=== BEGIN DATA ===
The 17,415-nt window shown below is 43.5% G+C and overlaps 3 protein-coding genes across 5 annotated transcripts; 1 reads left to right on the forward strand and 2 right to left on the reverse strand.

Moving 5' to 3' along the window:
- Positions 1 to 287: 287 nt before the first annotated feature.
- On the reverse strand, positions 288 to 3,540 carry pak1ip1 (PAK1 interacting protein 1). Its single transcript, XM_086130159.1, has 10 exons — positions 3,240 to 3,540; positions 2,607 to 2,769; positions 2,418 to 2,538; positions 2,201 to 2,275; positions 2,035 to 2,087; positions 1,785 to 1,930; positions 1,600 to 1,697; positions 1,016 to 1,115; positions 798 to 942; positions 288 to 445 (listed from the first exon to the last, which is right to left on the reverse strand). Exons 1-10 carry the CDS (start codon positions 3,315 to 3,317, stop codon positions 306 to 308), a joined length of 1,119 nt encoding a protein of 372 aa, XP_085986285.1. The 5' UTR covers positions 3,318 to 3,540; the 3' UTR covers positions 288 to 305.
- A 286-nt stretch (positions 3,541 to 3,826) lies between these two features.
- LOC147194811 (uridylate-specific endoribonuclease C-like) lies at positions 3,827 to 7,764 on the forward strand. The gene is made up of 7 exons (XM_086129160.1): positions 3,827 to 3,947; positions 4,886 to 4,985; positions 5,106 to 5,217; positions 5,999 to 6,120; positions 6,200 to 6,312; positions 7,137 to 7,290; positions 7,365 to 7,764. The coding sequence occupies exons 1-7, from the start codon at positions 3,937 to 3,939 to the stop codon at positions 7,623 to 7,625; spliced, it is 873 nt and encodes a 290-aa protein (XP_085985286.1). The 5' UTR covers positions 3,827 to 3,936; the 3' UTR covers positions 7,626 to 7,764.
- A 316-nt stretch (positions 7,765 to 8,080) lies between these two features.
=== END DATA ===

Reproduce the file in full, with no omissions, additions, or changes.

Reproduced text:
The 17,415-nt window shown below is 43.5% G+C and overlaps 3 protein-coding genes across 5 annotated transcripts; 1 reads left to right on the forward strand and 2 right to left on the reverse strand.

Moving 5' to 3' along the window:
- Positions 1 to 287: 287 nt before the first annotated feature.
- On the reverse strand, positions 288 to 3,540 carry pak1ip1 (PAK1 interacting protein 1). Its single transcript, XM_086130159.1, has 10 exons — positions 3,240 to 3,540; positions 2,607 to 2,769; positions 2,418 to 2,538; positions 2,201 to 2,275; positions 2,035 to 2,087; positions 1,785 to 1,930; positions 1,600 to 1,697; positions 1,016 to 1,115; positions 798 to 942; positions 288 to 445 (listed from the first exon to the last, which is right to left on the reverse strand). Exons 1-10 carry the CDS (start codon positions 3,315 to 3,317, stop codon positions 306 to 308), a joined length of 1,119 nt encoding a protein of 372 aa, XP_085986285.1. The 5' UTR covers positions 3,318 to 3,540; the 3' UTR covers positions 288 to 305.
- A 286-nt stretch (positions 3,541 to 3,826) lies between these two features.
- LOC147194811 (uridylate-specific endoribonuclease C-like) lies at positions 3,827 to 7,764 on the forward strand. The gene is made up of 7 exons (XM_086129160.1): positions 3,827 to 3,947; positions 4,886 to 4,985; positions 5,106 to 5,217; positions 5,999 to 6,120; positions 6,200 to 6,312; positions 7,137 to 7,290; positions 7,365 to 7,764. The coding sequence occupies exons 1-7, from the start codon at positions 3,937 to 3,939 to the stop codon at positions 7,623 to 7,625; spliced, it is 873 nt and encodes a 290-aa protein (XP_085985286.1). The 5' UTR covers positions 3,827 to 3,936; the 3' UTR covers positions 7,626 to 7,764.
- A 316-nt stretch (positions 7,765 to 8,080) lies between these two features.